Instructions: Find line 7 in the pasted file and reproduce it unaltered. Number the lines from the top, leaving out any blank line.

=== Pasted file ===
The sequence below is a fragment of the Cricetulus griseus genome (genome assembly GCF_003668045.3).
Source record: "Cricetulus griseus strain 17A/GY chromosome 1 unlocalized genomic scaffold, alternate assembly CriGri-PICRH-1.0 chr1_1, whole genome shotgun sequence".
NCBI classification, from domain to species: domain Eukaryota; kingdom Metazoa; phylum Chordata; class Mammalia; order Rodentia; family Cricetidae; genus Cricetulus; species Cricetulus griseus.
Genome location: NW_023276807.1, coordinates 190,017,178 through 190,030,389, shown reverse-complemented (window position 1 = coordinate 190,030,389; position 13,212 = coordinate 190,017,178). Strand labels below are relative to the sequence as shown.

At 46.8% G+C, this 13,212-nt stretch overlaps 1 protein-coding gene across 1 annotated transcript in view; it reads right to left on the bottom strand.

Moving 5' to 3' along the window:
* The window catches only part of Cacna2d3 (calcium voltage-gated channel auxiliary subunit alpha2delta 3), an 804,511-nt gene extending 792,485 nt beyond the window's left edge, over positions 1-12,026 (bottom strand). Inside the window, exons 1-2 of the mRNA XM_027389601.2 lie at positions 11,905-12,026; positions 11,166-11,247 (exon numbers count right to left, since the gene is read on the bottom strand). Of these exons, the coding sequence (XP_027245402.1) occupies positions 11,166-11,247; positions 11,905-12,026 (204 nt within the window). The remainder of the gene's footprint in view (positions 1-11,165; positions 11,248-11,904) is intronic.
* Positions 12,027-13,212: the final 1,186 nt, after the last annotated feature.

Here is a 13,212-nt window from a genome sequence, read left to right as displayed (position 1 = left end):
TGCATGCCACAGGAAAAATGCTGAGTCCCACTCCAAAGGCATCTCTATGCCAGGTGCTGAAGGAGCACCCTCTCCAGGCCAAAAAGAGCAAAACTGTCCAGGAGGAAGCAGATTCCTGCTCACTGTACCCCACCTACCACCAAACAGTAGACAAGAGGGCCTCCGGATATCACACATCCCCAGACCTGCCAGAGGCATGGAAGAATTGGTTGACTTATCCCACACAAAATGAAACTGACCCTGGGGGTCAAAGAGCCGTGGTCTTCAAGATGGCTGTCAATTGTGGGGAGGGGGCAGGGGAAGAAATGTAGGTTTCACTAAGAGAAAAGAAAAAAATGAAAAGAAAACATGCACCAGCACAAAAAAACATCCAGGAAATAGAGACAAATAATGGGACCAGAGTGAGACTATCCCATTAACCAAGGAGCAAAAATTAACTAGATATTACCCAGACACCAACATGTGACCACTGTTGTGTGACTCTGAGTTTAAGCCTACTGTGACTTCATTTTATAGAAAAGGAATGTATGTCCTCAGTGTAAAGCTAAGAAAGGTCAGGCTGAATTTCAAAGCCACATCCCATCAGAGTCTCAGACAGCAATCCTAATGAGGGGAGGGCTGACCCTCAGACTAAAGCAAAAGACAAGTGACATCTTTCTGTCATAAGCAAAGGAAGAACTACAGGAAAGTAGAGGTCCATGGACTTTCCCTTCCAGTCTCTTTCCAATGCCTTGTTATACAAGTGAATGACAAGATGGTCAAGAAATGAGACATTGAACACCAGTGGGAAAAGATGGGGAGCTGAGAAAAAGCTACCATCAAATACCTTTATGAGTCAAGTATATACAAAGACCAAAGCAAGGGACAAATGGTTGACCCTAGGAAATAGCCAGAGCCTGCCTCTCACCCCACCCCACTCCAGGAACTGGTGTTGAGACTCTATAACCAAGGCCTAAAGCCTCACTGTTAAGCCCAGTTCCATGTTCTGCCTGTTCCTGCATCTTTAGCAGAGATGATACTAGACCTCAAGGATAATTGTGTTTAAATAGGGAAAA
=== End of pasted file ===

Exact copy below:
* The window catches only part of Cacna2d3 (calcium voltage-gated channel auxiliary subunit alpha2delta 3), an 804,511-nt gene extending 792,485 nt beyond the window's left edge, over positions 1-12,026 (bottom strand). Inside the window, exons 1-2 of the mRNA XM_027389601.2 lie at positions 11,905-12,026; positions 11,166-11,247 (exon numbers count right to left, since the gene is read on the bottom strand). Of these exons, the coding sequence (XP_027245402.1) occupies positions 11,166-11,247; positions 11,905-12,026 (204 nt within the window). The remainder of the gene's footprint in view (positions 1-11,165; positions 11,248-11,904) is intronic.